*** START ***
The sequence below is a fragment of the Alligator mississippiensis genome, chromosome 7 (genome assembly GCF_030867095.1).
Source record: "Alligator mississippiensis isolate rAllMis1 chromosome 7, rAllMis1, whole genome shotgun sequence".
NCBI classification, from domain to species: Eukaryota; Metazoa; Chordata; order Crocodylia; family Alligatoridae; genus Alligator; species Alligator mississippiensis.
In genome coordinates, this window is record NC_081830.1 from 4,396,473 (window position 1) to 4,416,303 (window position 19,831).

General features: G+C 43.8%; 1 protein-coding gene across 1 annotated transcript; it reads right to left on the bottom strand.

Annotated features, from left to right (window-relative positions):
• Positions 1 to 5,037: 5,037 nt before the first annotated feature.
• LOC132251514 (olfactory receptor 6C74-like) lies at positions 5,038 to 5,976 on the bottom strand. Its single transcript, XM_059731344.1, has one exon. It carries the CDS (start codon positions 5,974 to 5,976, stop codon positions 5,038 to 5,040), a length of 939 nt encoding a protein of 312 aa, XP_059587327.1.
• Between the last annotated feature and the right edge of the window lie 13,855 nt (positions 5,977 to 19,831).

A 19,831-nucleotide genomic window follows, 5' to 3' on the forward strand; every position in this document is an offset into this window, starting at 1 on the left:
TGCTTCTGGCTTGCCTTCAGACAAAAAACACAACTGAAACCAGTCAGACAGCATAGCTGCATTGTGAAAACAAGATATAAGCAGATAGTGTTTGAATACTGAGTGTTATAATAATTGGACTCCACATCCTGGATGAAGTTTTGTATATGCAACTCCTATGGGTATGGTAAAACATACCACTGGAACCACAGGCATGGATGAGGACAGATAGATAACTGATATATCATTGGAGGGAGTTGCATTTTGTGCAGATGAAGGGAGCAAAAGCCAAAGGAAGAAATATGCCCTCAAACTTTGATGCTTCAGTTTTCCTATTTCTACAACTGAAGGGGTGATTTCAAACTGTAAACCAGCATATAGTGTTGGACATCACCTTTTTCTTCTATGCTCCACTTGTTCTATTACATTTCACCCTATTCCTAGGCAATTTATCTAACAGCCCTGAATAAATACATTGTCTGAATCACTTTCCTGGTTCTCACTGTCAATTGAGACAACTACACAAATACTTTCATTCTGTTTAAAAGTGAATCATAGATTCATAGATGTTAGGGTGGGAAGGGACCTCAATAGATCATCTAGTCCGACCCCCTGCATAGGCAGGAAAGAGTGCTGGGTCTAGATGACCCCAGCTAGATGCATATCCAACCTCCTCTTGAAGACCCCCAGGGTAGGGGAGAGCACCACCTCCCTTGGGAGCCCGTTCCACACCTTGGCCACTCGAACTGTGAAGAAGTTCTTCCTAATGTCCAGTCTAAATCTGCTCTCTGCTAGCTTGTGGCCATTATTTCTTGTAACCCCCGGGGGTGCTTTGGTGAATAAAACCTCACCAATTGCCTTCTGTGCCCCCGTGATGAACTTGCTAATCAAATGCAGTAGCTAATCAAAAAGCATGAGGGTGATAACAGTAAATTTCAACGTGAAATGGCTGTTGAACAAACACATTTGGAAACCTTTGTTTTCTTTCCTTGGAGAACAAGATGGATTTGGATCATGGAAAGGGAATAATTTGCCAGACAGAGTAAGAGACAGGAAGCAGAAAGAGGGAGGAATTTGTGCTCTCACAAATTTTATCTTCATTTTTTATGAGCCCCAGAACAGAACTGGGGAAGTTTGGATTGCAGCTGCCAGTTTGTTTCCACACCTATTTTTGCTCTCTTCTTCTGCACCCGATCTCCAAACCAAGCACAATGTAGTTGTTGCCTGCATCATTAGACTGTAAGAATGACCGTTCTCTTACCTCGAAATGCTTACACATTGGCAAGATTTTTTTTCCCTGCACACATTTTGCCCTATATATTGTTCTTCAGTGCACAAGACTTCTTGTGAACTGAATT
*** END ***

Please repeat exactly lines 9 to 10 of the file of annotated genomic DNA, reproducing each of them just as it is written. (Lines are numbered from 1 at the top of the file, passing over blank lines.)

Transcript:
• Between the last annotated feature and the right edge of the window lie 13,855 nt (positions 5,977 to 19,831).

A 19,831-nucleotide genomic window follows, 5' to 3' on the forward strand; every position in this document is an offset into this window, starting at 1 on the left: